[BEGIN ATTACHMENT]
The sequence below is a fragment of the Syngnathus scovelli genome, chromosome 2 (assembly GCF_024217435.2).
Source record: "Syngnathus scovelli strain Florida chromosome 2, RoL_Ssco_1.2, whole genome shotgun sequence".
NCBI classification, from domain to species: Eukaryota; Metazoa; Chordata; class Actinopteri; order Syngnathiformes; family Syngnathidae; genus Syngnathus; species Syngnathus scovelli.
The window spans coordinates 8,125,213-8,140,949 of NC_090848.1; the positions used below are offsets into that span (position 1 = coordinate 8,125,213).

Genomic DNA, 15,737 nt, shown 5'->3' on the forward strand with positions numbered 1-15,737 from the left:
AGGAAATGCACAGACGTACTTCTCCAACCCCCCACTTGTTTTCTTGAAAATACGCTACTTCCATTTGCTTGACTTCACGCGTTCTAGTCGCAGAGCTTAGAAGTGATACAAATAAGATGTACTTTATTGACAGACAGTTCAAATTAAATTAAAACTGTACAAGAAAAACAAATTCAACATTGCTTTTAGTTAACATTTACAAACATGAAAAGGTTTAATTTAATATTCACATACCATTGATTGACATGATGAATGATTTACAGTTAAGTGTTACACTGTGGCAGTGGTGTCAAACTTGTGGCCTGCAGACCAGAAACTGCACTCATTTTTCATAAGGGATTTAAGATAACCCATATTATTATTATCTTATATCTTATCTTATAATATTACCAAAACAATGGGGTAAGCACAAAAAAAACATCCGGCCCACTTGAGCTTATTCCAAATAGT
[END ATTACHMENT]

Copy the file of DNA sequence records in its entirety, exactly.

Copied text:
The sequence below is a fragment of the Syngnathus scovelli genome, chromosome 2 (assembly GCF_024217435.2).
Source record: "Syngnathus scovelli strain Florida chromosome 2, RoL_Ssco_1.2, whole genome shotgun sequence".
NCBI classification, from domain to species: Eukaryota; Metazoa; Chordata; class Actinopteri; order Syngnathiformes; family Syngnathidae; genus Syngnathus; species Syngnathus scovelli.
The window spans coordinates 8,125,213-8,140,949 of NC_090848.1; the positions used below are offsets into that span (position 1 = coordinate 8,125,213).

Genomic DNA, 15,737 nt, shown 5'->3' on the forward strand with positions numbered 1-15,737 from the left:
AGGAAATGCACAGACGTACTTCTCCAACCCCCCACTTGTTTTCTTGAAAATACGCTACTTCCATTTGCTTGACTTCACGCGTTCTAGTCGCAGAGCTTAGAAGTGATACAAATAAGATGTACTTTATTGACAGACAGTTCAAATTAAATTAAAACTGTACAAGAAAAACAAATTCAACATTGCTTTTAGTTAACATTTACAAACATGAAAAGGTTTAATTTAATATTCACATACCATTGATTGACATGATGAATGATTTACAGTTAAGTGTTACACTGTGGCAGTGGTGTCAAACTTGTGGCCTGCAGACCAGAAACTGCACTCATTTTTCATAAGGGATTTAAGATAACCCATATTATTATTATCTTATATCTTATCTTATAATATTACCAAAACAATGGGGTAAGCACAAAAAAAACATCCGGCCCACTTGAGCTTATTCCAAATAGT